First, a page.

Riding the Backlog - Zelda: Breath of the Wild (Part 13)

By Chris Pranger



Session 13: Vah Ruta - The Final Session

Here it is, my final Riding the Backlog session with Breath of the Wild. I’ve been using my exercise bike as a means of adding physical activity to an otherwise non-physical thing, and then writing about the experience for the blog here. Not everything can last forever though.

The decision to end this series with the Vah Ruta dungeon rather than going all the way to the end and beyond has come with the knock-on effect of the current process. As it stands, while sitting on an exercise bike and playing the game, I’m also trying to take relevant pictures and type out some basic notes to remind myself what I’ve been doing. Then I have to send all the images to my Twitter account and save those manually to my laptop, write up the session, edit it, add the images, and send it to Kyle for him to post when he has time.

Bottom line, what all of that means is that I turned something fun into a chore, and so I was both consciously and subconsciously avoiding it. I plowed through Super Mario RPG in 15 sessions within a month, and Dragon Ball FighterZ in an 8-session series over the course of two weeks. Banjo-Kazooie’s 10-session run happened within a month as well, but Breath of the Wild has slowed down to an absolute crawl, keeping me from enjoying it as much as I’d like.

I am however finding a lot more about the game that I enjoyed than I first realized during my Wii U playthrough. Some things that bothered me in the past don’t bother me now, and I’ve come to appreciate some design choices on an entirely new level. But it’s time to close the book on Breath of the Wild, so let’s do that with Vah Ruta the elephant.


When we last left off, Prince Sidon of the Zora had tasked me with collecting Shock Arrows for an encounter with Vah Ruta, the Divine Beast traditionally piloted by the Zora people. I managed to climb up a cliff where I found and fought a Lynel, rewarding me with some beefy new weapons and a bevy of Shock Arrows.

With my gear ready, I pinpoint Vah Ruta in the lake at the bottom of the cliff and take a running leap, gliding down toward it. Part of me became immensely curious why I couldn’t just glide down and land on the Divine Beast this way rather than go through the song and dance of fighting it, so I lined myself up with its back. Right before touching down, a massive magical barrier appears around the mechanical elephant, shooting me away. OK, fair, they thought of that eventuality, good.


Since I was out of stamina and thrown into the water, I almost immediately “drown,” sending me back to the last solid ground I had been standing on, that being the cliff above the lake. I reset myself and glide down once more, this time aiming for the pier next to it. I even notice a little bed next to the pier that looks beautiful and very out of place. Well, when in Rome (or the Zelda equivalent of Rome). I rest up to revitalize my hearts and then go speak with Prince Sidon.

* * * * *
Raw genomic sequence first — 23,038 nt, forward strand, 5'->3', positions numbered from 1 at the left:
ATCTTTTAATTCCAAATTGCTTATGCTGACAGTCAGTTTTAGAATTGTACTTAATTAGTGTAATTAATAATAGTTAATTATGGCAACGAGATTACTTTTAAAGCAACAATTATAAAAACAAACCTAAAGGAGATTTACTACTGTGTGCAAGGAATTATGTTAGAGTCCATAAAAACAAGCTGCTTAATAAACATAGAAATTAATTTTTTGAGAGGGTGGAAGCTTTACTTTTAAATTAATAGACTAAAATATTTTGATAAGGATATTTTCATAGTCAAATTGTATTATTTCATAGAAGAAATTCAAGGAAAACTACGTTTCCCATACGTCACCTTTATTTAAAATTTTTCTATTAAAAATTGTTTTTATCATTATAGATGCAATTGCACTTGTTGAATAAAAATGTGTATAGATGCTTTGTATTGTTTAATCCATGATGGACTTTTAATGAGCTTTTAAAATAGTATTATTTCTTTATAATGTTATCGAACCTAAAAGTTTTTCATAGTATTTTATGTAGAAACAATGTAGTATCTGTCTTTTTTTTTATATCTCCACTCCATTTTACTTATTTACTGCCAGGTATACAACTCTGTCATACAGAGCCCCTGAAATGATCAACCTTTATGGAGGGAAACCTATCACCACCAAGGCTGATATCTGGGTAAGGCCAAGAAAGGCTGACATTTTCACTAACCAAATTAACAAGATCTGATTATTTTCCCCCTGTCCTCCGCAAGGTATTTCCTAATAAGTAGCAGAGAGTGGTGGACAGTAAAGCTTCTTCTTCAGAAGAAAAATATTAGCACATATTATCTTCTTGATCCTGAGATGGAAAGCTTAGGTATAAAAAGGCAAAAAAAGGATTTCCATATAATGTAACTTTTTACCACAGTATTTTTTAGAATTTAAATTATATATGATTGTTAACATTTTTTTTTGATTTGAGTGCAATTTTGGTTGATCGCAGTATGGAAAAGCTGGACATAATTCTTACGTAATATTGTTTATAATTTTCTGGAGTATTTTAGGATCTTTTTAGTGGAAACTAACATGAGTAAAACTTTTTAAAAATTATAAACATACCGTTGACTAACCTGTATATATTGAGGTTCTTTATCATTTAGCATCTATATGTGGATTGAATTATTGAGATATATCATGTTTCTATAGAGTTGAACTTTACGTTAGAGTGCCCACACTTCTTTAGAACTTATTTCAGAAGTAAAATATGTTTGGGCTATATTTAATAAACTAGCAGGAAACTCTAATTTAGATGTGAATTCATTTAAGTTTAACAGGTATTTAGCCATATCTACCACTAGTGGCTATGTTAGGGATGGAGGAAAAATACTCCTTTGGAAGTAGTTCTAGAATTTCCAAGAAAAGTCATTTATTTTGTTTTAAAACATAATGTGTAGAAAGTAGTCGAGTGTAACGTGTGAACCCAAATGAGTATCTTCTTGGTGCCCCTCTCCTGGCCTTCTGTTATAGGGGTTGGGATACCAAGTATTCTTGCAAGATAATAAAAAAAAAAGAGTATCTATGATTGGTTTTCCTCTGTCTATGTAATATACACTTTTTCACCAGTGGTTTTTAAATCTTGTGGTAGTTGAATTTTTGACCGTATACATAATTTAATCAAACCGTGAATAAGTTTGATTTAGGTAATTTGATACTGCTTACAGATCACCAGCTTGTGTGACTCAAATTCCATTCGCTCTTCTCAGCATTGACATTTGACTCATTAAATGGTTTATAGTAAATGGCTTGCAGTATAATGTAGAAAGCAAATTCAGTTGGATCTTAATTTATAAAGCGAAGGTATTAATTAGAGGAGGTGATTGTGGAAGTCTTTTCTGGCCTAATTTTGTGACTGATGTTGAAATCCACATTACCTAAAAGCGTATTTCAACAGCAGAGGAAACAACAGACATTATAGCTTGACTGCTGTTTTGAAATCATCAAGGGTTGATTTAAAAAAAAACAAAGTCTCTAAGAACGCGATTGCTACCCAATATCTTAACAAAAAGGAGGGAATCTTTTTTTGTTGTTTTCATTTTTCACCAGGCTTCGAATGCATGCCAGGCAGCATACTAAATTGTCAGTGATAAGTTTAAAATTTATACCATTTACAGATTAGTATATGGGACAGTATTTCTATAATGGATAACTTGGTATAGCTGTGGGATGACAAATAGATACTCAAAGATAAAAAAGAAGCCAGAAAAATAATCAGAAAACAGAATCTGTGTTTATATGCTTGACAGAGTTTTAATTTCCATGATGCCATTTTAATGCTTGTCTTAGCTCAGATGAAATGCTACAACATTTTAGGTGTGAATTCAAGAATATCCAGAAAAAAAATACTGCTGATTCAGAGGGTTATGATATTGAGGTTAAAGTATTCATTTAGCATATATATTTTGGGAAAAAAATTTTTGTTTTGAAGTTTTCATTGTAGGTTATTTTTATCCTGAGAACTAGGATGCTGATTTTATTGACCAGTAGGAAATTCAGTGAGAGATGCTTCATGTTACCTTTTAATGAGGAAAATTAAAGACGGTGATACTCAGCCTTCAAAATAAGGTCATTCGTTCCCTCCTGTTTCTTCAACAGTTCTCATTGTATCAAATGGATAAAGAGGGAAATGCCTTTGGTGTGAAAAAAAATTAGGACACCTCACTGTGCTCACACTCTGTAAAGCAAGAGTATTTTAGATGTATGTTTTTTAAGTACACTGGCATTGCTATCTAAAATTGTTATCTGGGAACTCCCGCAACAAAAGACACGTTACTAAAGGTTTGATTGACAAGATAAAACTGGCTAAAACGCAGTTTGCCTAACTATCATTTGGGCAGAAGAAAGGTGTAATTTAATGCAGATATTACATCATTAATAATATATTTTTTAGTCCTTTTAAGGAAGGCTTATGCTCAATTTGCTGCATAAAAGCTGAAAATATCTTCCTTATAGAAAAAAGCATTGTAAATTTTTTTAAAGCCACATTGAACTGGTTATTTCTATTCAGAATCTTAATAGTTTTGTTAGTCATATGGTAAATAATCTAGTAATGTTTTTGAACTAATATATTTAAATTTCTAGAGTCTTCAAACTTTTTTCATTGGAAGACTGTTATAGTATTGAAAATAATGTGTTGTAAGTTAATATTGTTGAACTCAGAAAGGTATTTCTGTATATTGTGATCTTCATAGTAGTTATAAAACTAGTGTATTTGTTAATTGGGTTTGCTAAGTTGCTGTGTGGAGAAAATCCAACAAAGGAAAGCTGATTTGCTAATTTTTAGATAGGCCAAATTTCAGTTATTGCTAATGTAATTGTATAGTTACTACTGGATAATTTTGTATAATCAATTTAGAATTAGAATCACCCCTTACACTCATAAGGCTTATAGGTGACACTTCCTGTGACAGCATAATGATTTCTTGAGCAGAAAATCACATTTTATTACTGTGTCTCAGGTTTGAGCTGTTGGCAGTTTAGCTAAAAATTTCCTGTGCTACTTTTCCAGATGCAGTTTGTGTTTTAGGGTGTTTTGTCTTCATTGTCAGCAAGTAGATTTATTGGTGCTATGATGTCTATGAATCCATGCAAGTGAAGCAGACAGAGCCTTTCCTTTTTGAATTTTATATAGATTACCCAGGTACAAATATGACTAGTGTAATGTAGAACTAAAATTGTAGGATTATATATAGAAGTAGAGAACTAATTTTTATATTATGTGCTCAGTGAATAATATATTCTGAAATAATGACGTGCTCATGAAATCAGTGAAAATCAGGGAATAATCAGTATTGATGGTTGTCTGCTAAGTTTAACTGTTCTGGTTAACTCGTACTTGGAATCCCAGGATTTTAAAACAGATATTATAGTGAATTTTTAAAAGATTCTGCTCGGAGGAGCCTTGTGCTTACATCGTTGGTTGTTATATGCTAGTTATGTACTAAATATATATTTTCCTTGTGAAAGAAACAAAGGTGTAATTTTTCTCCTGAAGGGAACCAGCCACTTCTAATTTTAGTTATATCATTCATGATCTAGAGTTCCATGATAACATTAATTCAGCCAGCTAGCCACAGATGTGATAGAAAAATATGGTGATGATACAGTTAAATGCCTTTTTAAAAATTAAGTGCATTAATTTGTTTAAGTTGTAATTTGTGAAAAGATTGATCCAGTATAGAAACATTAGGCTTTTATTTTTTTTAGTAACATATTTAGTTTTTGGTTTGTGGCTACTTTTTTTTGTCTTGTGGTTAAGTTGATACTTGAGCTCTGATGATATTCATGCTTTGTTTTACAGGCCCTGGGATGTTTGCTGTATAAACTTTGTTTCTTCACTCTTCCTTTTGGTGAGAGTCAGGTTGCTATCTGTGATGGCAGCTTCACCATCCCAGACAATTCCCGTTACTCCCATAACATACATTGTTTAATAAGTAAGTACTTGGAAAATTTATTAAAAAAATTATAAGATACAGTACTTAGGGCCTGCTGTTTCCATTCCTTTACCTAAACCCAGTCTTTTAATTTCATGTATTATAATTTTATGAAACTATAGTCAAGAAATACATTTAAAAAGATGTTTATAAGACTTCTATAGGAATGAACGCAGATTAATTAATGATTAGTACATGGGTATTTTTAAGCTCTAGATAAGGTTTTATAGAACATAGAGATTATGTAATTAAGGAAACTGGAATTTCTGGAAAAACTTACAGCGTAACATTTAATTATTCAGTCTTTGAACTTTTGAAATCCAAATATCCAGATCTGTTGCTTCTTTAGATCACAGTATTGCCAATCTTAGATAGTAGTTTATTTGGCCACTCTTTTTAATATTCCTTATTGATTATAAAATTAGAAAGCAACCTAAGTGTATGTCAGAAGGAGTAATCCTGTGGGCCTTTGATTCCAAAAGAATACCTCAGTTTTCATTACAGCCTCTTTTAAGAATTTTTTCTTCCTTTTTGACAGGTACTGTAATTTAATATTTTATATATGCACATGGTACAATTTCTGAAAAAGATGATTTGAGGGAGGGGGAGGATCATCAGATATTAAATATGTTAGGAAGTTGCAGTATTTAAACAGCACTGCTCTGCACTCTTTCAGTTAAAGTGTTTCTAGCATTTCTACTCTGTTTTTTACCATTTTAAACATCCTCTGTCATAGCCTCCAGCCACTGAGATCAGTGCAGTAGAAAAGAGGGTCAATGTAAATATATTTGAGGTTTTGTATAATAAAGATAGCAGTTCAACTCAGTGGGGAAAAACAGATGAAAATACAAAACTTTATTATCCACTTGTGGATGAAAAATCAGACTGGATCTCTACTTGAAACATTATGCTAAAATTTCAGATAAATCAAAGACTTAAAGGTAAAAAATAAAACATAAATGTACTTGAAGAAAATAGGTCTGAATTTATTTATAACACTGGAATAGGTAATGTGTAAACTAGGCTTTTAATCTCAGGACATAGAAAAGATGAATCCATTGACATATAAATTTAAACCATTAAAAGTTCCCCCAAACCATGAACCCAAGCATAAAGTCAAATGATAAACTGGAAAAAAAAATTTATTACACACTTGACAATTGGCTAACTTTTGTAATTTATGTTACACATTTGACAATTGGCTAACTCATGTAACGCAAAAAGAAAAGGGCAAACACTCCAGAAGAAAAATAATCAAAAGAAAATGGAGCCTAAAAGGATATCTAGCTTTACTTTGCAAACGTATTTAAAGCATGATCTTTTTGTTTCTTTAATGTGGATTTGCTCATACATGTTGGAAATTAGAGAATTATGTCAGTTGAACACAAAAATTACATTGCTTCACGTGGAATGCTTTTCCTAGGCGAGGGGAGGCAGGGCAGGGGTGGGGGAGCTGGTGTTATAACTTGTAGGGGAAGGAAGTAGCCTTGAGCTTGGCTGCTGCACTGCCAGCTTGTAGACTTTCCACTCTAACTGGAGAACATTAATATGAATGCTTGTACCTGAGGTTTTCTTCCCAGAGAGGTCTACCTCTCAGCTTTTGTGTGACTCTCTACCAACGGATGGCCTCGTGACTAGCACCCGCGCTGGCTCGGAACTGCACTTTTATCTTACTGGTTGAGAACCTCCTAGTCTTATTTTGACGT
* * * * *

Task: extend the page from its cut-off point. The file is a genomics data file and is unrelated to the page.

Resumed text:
He lays out the plan, which will involve me riding on his back while he swims us near to Vah Ruta. Water is gushing conveniently out of the four legs, allowing me to utilize my Zora Armor to swim straight up and fire some Shock Arrows at glowing orbs on the top of each leg. Simple, yeah?


Well, it IS pretty simple as soon as I figure out what the game wants me to do. Riding on Sidon looks cool, but I have zero control over his movement. Vah Ruta continually forms ice blocks and shoots them at us, homing in on our exact location, requiring me to bat them away. At first I have a small boomerang equipped which has no range at all, meaning we keep eating ice blocks. Once I switch to a two-handed claymore I manage to have the length necessary to smack the blocks out of our path, and when I manage to properly parry the blocks it feels cool, but the timing is really specific and easy to bork.

After enough ice blocks, Sidon brings me over to a leg waterfall, letting me swim up and take a shot. Tagging the shoulder orbs is no sweat, but I feel like I should be hitting more than one at a time. My stamina meter is still too small to effectively peg all four orbs at once, so I have to settle for one at a time.


Eventually Vah Ruta changes the ice blocks into spiky ice balls, which require something more precise than my bulky sword. Specifically, I need arrows. I pull out my bow and switch to regular arrows, shooting the spike balls away until I’m able to swim up another leg. At one point I tap into my inner Wild and manage to shoot the last two shoulder orbs in a single go, which feels damn cool.


Now that the elephant beast is subdued, I’m able to hop on a platform and climb into it. Almost immediately I hear a familiar voice belonging to Mipha. Unsurprising, she is dead and her spirit is still within Vah Ruta in some form. She explains that I need to go into the corrupted Divine Beast and find a map. A map for a...dungeon? A DUNGEON!

Breath of the Wild makes Zelda fans long for dungeons in a way no other Zelda game ever has. Doing shrines doesn’t cut it, leaving me wanting something far more satisfying and complex. Think of the shrines like chips. Sometimes they taste good, but overall you need to eat a handful to even really feel like you got a bite. These Divine Beast dungeons are like seeing someone bring out a full sandwich.


Or at least it WOULD feel like that if the Divine Beasts had enough to feel like a full dungeon. Vah Ruta’s insides look very much like a shrine on steroids, though in addition to mini guardian robots I also have to contend with little bits of corrupted sludge, usually cleaned by simply finding the vulnerable eye and shooting it with an arrow or slashing it with my sword.